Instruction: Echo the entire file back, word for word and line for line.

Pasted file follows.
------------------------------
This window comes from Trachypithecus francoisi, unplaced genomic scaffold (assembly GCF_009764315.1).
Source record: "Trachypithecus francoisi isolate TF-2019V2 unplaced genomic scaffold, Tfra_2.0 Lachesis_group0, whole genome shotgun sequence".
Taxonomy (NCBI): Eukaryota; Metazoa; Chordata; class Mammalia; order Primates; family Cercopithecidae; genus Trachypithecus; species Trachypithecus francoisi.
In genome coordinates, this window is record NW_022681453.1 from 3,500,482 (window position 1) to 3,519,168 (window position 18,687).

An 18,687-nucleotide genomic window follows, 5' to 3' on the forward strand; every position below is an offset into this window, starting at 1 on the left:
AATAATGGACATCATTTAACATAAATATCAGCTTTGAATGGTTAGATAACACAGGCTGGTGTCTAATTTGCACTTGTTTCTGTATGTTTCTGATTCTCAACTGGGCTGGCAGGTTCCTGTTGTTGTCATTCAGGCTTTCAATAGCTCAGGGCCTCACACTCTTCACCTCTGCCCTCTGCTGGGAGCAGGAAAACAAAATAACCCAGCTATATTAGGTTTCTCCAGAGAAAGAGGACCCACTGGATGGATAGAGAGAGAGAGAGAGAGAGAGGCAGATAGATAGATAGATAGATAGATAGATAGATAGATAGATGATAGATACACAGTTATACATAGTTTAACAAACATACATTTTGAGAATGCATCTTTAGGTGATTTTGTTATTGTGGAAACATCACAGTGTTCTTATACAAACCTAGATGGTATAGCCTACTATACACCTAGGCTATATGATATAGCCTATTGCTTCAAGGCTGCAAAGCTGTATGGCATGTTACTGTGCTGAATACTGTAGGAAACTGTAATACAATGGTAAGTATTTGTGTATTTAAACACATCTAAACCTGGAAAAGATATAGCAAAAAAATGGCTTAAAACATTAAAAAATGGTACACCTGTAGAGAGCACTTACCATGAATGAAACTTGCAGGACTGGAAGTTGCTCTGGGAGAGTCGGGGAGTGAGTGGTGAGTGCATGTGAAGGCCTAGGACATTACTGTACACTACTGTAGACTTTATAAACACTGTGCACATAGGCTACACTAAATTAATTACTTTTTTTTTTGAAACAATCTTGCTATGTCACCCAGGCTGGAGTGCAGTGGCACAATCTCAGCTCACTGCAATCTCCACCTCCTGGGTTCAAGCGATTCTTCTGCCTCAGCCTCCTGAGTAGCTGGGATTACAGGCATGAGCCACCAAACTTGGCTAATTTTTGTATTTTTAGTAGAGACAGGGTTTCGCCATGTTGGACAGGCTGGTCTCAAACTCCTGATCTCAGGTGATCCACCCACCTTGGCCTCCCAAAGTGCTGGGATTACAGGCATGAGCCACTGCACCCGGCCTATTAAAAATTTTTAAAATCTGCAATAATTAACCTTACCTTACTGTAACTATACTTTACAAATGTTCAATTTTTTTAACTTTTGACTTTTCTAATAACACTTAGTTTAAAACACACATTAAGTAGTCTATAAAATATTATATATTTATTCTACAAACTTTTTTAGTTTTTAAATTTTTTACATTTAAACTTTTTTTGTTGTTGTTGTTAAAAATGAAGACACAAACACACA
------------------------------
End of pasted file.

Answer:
This window comes from Trachypithecus francoisi, unplaced genomic scaffold (assembly GCF_009764315.1).
Source record: "Trachypithecus francoisi isolate TF-2019V2 unplaced genomic scaffold, Tfra_2.0 Lachesis_group0, whole genome shotgun sequence".
Taxonomy (NCBI): Eukaryota; Metazoa; Chordata; class Mammalia; order Primates; family Cercopithecidae; genus Trachypithecus; species Trachypithecus francoisi.
In genome coordinates, this window is record NW_022681453.1 from 3,500,482 (window position 1) to 3,519,168 (window position 18,687).

An 18,687-nucleotide genomic window follows, 5' to 3' on the forward strand; every position below is an offset into this window, starting at 1 on the left:
AATAATGGACATCATTTAACATAAATATCAGCTTTGAATGGTTAGATAACACAGGCTGGTGTCTAATTTGCACTTGTTTCTGTATGTTTCTGATTCTCAACTGGGCTGGCAGGTTCCTGTTGTTGTCATTCAGGCTTTCAATAGCTCAGGGCCTCACACTCTTCACCTCTGCCCTCTGCTGGGAGCAGGAAAACAAAATAACCCAGCTATATTAGGTTTCTCCAGAGAAAGAGGACCCACTGGATGGATAGAGAGAGAGAGAGAGAGAGAGGCAGATAGATAGATAGATAGATAGATAGATAGATAGATAGATGATAGATACACAGTTATACATAGTTTAACAAACATACATTTTGAGAATGCATCTTTAGGTGATTTTGTTATTGTGGAAACATCACAGTGTTCTTATACAAACCTAGATGGTATAGCCTACTATACACCTAGGCTATATGATATAGCCTATTGCTTCAAGGCTGCAAAGCTGTATGGCATGTTACTGTGCTGAATACTGTAGGAAACTGTAATACAATGGTAAGTATTTGTGTATTTAAACACATCTAAACCTGGAAAAGATATAGCAAAAAAATGGCTTAAAACATTAAAAAATGGTACACCTGTAGAGAGCACTTACCATGAATGAAACTTGCAGGACTGGAAGTTGCTCTGGGAGAGTCGGGGAGTGAGTGGTGAGTGCATGTGAAGGCCTAGGACATTACTGTACACTACTGTAGACTTTATAAACACTGTGCACATAGGCTACACTAAATTAATTACTTTTTTTTTTGAAACAATCTTGCTATGTCACCCAGGCTGGAGTGCAGTGGCACAATCTCAGCTCACTGCAATCTCCACCTCCTGGGTTCAAGCGATTCTTCTGCCTCAGCCTCCTGAGTAGCTGGGATTACAGGCATGAGCCACCAAACTTGGCTAATTTTTGTATTTTTAGTAGAGACAGGGTTTCGCCATGTTGGACAGGCTGGTCTCAAACTCCTGATCTCAGGTGATCCACCCACCTTGGCCTCCCAAAGTGCTGGGATTACAGGCATGAGCCACTGCACCCGGCCTATTAAAAATTTTTAAAATCTGCAATAATTAACCTTACCTTACTGTAACTATACTTTACAAATGTTCAATTTTTTTAACTTTTGACTTTTCTAATAACACTTAGTTTAAAACACACATTAAGTAGTCTATAAAATATTATATATTTATTCTACAAACTTTTTTAGTTTTTAAATTTTTTACATTTAAACTTTTTTTGTTGTTGTTGTTAAAAATGAAGACACAAACACACA